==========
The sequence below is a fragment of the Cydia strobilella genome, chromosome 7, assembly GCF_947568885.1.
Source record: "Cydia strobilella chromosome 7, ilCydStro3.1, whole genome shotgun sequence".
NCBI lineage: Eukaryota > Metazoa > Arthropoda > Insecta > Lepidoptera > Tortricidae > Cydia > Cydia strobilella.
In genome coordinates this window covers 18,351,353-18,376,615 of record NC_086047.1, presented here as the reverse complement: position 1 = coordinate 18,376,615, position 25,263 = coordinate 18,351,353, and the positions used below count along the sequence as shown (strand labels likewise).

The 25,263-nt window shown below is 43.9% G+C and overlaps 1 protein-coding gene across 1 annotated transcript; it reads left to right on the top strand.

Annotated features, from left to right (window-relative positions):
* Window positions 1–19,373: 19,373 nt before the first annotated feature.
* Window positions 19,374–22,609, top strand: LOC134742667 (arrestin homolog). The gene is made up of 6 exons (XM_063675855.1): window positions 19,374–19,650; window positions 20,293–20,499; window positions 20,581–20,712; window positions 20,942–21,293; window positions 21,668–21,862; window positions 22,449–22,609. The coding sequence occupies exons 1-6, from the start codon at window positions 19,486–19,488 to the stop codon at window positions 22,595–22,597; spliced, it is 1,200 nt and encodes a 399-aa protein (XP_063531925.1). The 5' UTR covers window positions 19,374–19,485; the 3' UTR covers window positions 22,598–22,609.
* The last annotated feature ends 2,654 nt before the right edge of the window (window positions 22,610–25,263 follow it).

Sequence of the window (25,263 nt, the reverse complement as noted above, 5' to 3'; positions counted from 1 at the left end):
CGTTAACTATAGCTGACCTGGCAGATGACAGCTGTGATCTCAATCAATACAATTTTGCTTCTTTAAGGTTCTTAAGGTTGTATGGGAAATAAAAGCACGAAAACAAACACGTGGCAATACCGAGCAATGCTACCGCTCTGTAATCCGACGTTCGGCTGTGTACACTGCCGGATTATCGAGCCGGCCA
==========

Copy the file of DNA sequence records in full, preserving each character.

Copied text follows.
The sequence below is a fragment of the Cydia strobilella genome, chromosome 7, assembly GCF_947568885.1.
Source record: "Cydia strobilella chromosome 7, ilCydStro3.1, whole genome shotgun sequence".
NCBI lineage: Eukaryota > Metazoa > Arthropoda > Insecta > Lepidoptera > Tortricidae > Cydia > Cydia strobilella.
In genome coordinates this window covers 18,351,353-18,376,615 of record NC_086047.1, presented here as the reverse complement: position 1 = coordinate 18,376,615, position 25,263 = coordinate 18,351,353, and the positions used below count along the sequence as shown (strand labels likewise).

The 25,263-nt window shown below is 43.9% G+C and overlaps 1 protein-coding gene across 1 annotated transcript; it reads left to right on the top strand.

Annotated features, from left to right (window-relative positions):
* Window positions 1–19,373: 19,373 nt before the first annotated feature.
* Window positions 19,374–22,609, top strand: LOC134742667 (arrestin homolog). The gene is made up of 6 exons (XM_063675855.1): window positions 19,374–19,650; window positions 20,293–20,499; window positions 20,581–20,712; window positions 20,942–21,293; window positions 21,668–21,862; window positions 22,449–22,609. The coding sequence occupies exons 1-6, from the start codon at window positions 19,486–19,488 to the stop codon at window positions 22,595–22,597; spliced, it is 1,200 nt and encodes a 399-aa protein (XP_063531925.1). The 5' UTR covers window positions 19,374–19,485; the 3' UTR covers window positions 22,598–22,609.
* The last annotated feature ends 2,654 nt before the right edge of the window (window positions 22,610–25,263 follow it).

Sequence of the window (25,263 nt, the reverse complement as noted above, 5' to 3'; positions counted from 1 at the left end):
CGTTAACTATAGCTGACCTGGCAGATGACAGCTGTGATCTCAATCAATACAATTTTGCTTCTTTAAGGTTCTTAAGGTTGTATGGGAAATAAAAGCACGAAAACAAACACGTGGCAATACCGAGCAATGCTACCGCTCTGTAATCCGACGTTCGGCTGTGTACACTGCCGGATTATCGAGCCGGCCA